Lush caught up in Labour Party bath bomb sale scandal

Products donated by Lush end up being passed on and sold to raise funds for Ramsgate Labour campaign

A Labour party councillor has apologised after selling Lush products to raise funds for a local campaign in Ramsgate, in east Kent.

Cllr Karen Constantine, who plans to stand in May’s Kent County Council election, raised £415 from the table-top sale held at Churchill Tavern Pub & Restaurant in Ramsgate on 18 February.

However, concerns have been raised over whether the sale breaches election funding laws because the products were initially donated by Lush to charity The Kindness Offensive.

Lush told Cosmetics Business: "Like most companies, we sometimes have stock that has gone past our strict internal 'sell by' date, but still has some time left on it before its 'use by' date.

"When we have unsold stock like this, rather than send it to our composting service, we prefer to see if there are any good causes we can send it to.

"The rules for all such stock donations are that product is never re-sold, but is given into the hands of end users who can benefit from it. As such, our product donations usually go to hospices, children's homes, women's refuge and care homes etc."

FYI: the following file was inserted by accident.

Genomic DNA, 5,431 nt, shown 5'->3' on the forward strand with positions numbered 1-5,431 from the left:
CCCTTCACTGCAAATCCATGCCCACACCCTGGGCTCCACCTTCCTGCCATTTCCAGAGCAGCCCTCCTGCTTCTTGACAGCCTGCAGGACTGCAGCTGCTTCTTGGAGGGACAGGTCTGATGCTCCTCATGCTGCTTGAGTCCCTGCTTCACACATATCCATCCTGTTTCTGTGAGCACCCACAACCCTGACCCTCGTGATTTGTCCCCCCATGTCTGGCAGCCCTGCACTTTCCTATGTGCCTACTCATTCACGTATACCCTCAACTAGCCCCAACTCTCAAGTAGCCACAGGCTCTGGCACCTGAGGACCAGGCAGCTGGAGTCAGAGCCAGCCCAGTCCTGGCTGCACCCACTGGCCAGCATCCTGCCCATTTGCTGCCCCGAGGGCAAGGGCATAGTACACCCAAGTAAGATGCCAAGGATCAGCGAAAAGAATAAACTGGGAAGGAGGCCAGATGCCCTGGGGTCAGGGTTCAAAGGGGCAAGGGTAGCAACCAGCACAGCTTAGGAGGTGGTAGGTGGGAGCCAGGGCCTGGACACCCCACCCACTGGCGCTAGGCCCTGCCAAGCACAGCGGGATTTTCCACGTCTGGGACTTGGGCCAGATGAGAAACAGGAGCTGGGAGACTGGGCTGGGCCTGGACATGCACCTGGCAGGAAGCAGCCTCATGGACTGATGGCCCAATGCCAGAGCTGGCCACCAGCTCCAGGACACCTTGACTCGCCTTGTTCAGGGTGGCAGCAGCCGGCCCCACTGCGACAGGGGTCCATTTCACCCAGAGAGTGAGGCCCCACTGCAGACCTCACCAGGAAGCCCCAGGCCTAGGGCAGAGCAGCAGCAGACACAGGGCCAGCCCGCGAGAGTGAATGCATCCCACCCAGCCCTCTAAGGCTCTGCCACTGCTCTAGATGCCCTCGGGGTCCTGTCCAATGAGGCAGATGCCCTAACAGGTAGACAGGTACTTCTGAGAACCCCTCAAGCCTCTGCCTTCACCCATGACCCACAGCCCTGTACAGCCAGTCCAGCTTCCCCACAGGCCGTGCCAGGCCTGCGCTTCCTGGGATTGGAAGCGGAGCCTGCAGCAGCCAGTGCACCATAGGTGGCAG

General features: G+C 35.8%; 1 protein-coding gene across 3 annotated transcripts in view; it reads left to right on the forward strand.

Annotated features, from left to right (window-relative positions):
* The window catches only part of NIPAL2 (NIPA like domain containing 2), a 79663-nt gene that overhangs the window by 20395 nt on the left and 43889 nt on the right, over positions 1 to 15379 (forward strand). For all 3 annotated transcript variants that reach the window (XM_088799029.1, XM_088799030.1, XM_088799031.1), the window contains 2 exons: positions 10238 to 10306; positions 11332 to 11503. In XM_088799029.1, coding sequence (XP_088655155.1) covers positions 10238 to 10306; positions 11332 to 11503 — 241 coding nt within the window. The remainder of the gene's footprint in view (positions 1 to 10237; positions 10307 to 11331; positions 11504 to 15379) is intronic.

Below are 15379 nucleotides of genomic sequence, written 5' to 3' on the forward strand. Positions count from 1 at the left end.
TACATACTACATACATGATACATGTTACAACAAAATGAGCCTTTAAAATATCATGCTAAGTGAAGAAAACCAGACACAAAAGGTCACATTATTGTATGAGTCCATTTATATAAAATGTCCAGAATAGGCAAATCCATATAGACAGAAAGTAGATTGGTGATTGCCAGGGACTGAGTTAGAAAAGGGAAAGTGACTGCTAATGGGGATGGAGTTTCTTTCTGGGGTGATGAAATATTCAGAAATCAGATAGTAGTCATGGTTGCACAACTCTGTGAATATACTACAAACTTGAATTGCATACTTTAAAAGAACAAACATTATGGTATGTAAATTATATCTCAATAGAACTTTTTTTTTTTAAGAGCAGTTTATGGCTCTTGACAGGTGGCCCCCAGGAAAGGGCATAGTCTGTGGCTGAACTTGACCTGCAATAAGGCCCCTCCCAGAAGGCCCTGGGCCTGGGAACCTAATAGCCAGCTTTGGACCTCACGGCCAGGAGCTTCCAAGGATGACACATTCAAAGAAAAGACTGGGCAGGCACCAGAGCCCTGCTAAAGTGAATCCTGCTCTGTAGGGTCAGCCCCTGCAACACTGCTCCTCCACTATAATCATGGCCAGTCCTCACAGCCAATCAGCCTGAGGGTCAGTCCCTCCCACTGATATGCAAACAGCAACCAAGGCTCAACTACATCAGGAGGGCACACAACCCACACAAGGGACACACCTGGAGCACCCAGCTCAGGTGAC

Domino effect

In a convoluted series of events, Lush is reported to have offered a 100-tonne delivery of its products to the London-based charity, which carries out ‘random acts of kindness’.

The products were passed on to 38 different charities including Food For All, an organisation that distributes food to the needy.

However, some of the items were then offered to Cllr Constantine, who is reported to have collected them from London, according to Kent Online.

Legal blunder

Cllr Constantine is said to be unaware that she broke electoral law by using the donated goods to raised funds for a political campaign.

In a statement she said: ““I fully apologise for not knowing the election funding laws regarding charities.

"Once the law was made clear to me and I realised there was a mistake I took immediate steps to ensure monies raised – £415 – were donated to local charities.

“I am sorry that this happened and unreservedly apologise. This will not happen again."

Questions raised

However, the case is not entirely closed and has been taken up by government charity watchdog The Charity Commission.

The Commission told Cosmetics Business: “Concerns have been raised with the Commission about the charity Food for All, regarding the use of a donation.

“We have contacted the trustees in order to assess whether there is a regulatory role for the Commission. No formal inquiry has, at this point, been opened.”

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